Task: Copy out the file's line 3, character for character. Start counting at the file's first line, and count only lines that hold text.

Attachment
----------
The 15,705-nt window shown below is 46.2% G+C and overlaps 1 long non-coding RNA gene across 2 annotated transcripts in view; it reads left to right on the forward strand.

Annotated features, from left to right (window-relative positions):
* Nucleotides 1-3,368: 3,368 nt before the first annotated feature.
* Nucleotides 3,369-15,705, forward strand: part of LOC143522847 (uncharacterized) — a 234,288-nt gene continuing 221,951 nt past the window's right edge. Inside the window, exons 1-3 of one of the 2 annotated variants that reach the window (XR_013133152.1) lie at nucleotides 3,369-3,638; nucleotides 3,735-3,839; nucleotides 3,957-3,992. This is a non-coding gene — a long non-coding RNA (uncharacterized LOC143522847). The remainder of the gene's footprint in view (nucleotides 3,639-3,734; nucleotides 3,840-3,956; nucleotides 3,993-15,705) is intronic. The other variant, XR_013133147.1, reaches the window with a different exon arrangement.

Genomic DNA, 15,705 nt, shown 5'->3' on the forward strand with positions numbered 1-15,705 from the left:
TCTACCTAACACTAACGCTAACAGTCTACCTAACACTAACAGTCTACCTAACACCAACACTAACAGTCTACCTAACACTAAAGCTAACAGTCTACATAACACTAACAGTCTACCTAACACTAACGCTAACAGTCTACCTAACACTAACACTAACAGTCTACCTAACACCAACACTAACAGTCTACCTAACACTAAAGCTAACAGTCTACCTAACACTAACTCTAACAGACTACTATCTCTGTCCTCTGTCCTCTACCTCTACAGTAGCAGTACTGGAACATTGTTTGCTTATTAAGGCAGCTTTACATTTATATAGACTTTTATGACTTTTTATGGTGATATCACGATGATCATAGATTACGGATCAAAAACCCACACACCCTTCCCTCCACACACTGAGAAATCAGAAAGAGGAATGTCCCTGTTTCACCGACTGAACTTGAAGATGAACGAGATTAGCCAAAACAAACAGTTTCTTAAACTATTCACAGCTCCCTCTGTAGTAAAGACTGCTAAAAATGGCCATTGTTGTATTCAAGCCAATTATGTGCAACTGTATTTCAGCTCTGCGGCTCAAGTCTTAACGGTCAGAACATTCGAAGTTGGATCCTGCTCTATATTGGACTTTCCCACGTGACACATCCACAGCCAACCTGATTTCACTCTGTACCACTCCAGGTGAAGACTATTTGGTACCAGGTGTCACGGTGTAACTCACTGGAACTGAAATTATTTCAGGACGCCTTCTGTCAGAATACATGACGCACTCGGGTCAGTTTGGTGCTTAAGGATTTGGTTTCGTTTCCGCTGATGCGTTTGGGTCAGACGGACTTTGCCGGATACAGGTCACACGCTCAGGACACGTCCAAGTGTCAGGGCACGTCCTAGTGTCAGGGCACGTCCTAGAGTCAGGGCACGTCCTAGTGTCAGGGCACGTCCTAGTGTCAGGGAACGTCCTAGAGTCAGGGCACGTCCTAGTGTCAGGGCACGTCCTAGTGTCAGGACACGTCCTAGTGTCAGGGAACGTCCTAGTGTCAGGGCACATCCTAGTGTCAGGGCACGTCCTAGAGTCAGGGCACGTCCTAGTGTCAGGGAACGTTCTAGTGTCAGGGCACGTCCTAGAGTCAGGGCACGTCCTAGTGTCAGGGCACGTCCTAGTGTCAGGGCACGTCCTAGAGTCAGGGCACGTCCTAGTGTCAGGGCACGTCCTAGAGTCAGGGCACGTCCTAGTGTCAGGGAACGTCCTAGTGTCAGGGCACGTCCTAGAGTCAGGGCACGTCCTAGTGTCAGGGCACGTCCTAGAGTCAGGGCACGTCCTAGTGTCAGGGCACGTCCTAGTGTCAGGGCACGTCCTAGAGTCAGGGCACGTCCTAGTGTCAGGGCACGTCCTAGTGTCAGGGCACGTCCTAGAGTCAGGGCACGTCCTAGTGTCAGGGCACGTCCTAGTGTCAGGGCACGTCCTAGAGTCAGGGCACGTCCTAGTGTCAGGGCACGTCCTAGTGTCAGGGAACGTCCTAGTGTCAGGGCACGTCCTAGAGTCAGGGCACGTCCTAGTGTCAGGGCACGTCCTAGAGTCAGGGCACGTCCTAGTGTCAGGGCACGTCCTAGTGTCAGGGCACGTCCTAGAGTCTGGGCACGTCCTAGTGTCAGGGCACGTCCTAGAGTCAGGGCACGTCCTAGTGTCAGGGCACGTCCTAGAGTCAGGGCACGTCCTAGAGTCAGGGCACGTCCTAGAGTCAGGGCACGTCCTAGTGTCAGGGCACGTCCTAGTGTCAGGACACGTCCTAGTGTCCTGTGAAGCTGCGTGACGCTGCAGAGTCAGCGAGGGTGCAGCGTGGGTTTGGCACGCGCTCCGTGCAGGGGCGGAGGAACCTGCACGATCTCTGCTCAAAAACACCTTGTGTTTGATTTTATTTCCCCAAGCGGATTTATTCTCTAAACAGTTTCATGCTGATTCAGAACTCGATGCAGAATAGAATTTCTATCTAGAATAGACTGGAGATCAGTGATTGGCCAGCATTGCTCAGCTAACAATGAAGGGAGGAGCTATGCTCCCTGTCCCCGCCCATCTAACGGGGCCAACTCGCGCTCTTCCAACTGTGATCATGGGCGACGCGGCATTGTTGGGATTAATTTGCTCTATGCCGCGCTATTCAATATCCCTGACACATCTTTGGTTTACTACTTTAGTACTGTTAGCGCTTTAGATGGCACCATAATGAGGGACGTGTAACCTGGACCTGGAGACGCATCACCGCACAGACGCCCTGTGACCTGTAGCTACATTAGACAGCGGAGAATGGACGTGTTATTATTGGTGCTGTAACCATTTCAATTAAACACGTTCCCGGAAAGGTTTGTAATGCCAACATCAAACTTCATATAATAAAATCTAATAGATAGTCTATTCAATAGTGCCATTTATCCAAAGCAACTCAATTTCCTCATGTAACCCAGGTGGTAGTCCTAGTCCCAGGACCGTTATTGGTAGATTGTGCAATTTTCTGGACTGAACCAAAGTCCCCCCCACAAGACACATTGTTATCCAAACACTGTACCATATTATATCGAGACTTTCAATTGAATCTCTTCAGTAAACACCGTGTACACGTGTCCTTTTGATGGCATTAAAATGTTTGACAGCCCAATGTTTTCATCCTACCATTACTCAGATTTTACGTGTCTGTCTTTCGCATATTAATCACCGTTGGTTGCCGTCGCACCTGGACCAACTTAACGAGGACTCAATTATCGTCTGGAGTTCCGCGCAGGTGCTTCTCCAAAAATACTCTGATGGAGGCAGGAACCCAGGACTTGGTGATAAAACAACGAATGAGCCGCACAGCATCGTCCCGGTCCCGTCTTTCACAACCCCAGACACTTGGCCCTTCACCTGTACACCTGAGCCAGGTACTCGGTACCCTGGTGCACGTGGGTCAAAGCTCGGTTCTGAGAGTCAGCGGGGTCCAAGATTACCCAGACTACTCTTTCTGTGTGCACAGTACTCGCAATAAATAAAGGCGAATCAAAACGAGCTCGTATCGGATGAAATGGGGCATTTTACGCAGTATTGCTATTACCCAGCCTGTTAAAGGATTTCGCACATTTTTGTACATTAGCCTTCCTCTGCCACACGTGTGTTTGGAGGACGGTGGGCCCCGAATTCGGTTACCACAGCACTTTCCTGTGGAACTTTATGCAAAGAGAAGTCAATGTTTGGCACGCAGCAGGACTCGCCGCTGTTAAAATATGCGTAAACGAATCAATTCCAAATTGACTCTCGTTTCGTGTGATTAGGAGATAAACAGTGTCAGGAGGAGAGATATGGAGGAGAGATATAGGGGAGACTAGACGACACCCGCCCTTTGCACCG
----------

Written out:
* Nucleotides 1-3,368: 3,368 nt before the first annotated feature.